Boxing Day is a bank and public holiday commonly occurring on December 26th. It is observed in Australia, Austria, Canada, Germany, Ghana, Greenland, Guyana, Hong Kong, Jamaica, Kenya, Netherlands, New Zealand, Nigeria, Finland, Norway, Romania, Sweden, Switzerland, Trinidad & Tobago, the United Kingdom, and other countries in Europe and the Commonwealth of Nations with a mainly Christian population. In South Africa this public holiday is now known as the Day of Goodwill while in Ireland it is known as St Stephen's Day or Lá an Dreoilín. In continental European countries, the day is often known as "Christmas II" or "Second Christmas Day."
Though it is not an official holiday in the United States, the term "Boxing Day" is used by some Americans, particularly those who live near the Canada – United States border. In Canada, Boxing Day is listed in the Canada Labour Code as an optional holiday. Only in the province of Ontario has it been made a statutory holiday where all workers receive the time off with pay.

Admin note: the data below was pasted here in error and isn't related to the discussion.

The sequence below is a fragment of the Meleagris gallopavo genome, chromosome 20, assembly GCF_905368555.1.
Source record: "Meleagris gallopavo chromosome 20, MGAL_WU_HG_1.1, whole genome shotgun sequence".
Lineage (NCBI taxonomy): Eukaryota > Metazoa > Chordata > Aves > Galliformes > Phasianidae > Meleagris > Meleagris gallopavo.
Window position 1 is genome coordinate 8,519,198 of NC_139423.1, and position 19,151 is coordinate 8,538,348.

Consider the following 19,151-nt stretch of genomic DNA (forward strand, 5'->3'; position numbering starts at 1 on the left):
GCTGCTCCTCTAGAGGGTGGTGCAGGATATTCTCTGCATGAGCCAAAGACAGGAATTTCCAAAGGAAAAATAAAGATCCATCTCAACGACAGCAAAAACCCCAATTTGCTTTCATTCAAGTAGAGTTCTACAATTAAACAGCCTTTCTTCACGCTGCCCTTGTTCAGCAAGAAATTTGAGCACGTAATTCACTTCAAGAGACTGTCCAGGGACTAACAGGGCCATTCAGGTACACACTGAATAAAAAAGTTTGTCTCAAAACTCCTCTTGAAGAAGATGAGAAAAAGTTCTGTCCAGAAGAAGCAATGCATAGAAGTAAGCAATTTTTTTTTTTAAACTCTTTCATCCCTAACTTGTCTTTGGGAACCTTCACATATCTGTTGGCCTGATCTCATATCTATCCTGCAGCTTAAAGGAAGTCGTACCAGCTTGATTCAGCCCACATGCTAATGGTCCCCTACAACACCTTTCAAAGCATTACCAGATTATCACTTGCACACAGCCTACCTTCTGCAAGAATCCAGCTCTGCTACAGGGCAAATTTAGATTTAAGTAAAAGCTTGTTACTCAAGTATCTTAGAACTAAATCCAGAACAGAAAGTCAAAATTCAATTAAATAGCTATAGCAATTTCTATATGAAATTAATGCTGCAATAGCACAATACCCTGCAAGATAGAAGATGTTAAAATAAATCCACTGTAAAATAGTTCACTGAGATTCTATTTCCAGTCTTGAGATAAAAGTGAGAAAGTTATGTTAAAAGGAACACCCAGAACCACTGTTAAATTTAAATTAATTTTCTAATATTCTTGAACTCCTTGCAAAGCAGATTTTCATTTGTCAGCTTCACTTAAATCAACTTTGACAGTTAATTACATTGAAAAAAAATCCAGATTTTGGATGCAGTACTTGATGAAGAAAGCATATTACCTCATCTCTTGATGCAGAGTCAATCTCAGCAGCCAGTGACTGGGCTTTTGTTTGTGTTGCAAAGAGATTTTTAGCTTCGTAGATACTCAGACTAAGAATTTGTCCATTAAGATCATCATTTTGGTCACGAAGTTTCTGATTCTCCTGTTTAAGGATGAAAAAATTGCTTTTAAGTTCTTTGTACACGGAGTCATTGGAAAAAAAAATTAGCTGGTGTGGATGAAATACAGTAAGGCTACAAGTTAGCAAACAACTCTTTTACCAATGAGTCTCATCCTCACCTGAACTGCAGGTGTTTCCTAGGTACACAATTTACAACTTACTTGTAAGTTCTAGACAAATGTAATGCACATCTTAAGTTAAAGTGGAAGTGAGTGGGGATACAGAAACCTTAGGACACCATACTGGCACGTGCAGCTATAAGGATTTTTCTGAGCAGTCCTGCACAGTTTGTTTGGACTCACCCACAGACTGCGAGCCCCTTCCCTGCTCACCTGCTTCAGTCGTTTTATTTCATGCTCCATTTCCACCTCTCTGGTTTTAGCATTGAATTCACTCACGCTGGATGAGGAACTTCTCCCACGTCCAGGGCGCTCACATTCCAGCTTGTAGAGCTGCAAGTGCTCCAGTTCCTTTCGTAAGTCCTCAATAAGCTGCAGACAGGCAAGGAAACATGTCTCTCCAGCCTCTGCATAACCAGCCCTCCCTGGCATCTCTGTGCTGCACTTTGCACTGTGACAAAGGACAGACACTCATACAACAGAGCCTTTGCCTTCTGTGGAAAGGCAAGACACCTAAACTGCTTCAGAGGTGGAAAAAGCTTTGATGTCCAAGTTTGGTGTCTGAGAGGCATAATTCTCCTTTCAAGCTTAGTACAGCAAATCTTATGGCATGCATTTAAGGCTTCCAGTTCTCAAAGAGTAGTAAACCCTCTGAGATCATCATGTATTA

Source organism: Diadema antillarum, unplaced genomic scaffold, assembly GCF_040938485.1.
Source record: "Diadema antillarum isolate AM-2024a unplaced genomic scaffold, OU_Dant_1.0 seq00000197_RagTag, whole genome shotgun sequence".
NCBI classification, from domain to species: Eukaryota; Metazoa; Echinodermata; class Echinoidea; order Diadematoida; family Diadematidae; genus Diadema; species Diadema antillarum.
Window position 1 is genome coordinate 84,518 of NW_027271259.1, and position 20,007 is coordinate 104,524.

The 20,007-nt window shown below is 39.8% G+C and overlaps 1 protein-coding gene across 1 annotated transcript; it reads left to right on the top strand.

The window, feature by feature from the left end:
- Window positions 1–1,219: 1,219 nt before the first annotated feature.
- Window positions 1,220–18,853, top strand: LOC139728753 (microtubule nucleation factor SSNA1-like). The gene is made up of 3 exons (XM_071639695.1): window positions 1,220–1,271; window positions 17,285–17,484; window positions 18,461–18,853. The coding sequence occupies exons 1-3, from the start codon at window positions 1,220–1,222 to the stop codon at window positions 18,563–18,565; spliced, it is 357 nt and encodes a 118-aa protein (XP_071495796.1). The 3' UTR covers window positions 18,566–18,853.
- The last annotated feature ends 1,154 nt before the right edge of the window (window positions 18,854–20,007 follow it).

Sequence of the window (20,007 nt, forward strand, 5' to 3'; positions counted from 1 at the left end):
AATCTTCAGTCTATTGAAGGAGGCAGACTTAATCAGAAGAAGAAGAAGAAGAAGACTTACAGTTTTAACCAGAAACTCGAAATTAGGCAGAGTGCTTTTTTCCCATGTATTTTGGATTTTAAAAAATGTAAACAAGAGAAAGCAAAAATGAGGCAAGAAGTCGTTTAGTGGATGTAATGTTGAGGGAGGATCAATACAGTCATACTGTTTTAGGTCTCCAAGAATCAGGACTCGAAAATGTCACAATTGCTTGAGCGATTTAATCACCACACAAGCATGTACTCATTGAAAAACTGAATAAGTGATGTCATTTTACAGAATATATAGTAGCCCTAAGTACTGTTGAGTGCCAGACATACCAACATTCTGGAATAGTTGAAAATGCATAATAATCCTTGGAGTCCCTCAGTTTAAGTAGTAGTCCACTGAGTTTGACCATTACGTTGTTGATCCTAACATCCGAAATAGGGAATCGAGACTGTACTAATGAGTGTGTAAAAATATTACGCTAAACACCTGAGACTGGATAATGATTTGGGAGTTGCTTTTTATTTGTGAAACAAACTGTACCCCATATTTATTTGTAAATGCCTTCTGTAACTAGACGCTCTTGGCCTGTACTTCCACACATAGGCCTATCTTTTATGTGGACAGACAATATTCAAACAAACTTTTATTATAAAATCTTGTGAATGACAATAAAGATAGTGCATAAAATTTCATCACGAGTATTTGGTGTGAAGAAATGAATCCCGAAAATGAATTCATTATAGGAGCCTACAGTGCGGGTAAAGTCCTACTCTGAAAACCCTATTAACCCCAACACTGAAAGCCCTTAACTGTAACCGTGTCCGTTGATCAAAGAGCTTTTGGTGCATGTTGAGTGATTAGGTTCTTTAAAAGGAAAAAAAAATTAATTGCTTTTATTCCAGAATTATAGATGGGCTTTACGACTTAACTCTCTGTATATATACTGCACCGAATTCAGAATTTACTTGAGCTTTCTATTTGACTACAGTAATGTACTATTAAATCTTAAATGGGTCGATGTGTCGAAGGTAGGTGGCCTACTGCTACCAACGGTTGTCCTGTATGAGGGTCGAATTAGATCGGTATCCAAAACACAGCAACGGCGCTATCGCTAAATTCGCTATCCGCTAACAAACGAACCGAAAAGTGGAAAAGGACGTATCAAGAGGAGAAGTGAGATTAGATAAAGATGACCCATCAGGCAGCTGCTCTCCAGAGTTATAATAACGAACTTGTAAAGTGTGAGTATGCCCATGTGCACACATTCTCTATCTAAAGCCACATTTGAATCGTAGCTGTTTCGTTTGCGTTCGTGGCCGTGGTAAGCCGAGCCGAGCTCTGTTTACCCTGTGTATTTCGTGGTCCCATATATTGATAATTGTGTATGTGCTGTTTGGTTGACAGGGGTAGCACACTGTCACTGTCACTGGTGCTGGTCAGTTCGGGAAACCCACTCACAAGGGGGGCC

The exact etymology of the term "boxing" is unclear and there are several competing theories, none of which is definitive. The tradition has long included giving money and other gifts to those who were needy and in service positions. The European tradition has been dated to the Middle Ages, but the exact origin is unknown and there are some claims that it goes back to the late Roman/early Christian era; metal boxes placed outside churches were used to collect special offerings tied to the Feast of Saint Stephen.
In the United Kingdom, it certainly became a custom of the nineteenth-century Victorians for tradesmen to collect their "Christmas boxes" or gifts on the day after Christmas in return for good and reliable service throughout the year. Another possibility is that the name derives from an old English tradition: in exchange for ensuring that wealthy landowners' Christmases ran smoothly, their servants were allowed to take the 26th off to visit their families. The employers gave each servant a box containing gifts and bonuses (and sometimes leftover food). In addition, around the 1800s, churches opened their alms boxes (boxes where people place monetary donations) and distributed the contents to the poor.